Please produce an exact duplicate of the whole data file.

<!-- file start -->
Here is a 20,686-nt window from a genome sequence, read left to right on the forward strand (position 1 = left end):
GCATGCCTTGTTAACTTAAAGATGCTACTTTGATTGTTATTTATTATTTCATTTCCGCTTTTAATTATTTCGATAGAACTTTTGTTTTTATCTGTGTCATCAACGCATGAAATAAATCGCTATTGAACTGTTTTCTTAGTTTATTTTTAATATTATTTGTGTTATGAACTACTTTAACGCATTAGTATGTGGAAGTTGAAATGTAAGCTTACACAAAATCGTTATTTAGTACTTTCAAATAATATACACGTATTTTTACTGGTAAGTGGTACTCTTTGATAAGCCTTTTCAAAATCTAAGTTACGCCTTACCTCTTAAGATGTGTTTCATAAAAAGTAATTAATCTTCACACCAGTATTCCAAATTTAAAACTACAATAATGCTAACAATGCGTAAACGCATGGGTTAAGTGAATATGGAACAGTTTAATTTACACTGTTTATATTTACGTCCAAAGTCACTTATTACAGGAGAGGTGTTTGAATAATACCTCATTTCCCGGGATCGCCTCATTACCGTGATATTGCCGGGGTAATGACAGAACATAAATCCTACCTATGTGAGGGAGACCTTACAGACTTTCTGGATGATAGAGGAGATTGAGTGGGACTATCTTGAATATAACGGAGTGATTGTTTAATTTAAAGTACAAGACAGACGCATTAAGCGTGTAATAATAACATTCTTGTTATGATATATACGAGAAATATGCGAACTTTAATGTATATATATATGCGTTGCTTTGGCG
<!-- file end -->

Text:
Here is a 20,686-nt window from a genome sequence, read left to right on the forward strand (position 1 = left end):
GCATGCCTTGTTAACTTAAAGATGCTACTTTGATTGTTATTTATTATTTCATTTCCGCTTTTAATTATTTCGATAGAACTTTTGTTTTTATCTGTGTCATCAACGCATGAAATAAATCGCTATTGAACTGTTTTCTTAGTTTATTTTTAATATTATTTGTGTTATGAACTACTTTAACGCATTAGTATGTGGAAGTTGAAATGTAAGCTTACACAAAATCGTTATTTAGTACTTTCAAATAATATACACGTATTTTTACTGGTAAGTGGTACTCTTTGATAAGCCTTTTCAAAATCTAAGTTACGCCTTACCTCTTAAGATGTGTTTCATAAAAAGTAATTAATCTTCACACCAGTATTCCAAATTTAAAACTACAATAATGCTAACAATGCGTAAACGCATGGGTTAAGTGAATATGGAACAGTTTAATTTACACTGTTTATATTTACGTCCAAAGTCACTTATTACAGGAGAGGTGTTTGAATAATACCTCATTTCCCGGGATCGCCTCATTACCGTGATATTGCCGGGGTAATGACAGAACATAAATCCTACCTATGTGAGGGAGACCTTACAGACTTTCTGGATGATAGAGGAGATTGAGTGGGACTATCTTGAATATAACGGAGTGATTGTTTAATTTAAAGTACAAGACAGACGCATTAAGCGTGTAATAATAACATTCTTGTTATGATATATACGAGAAATATGCGAACTTTAATGTATATATATATGCGTTGCTTTGGCG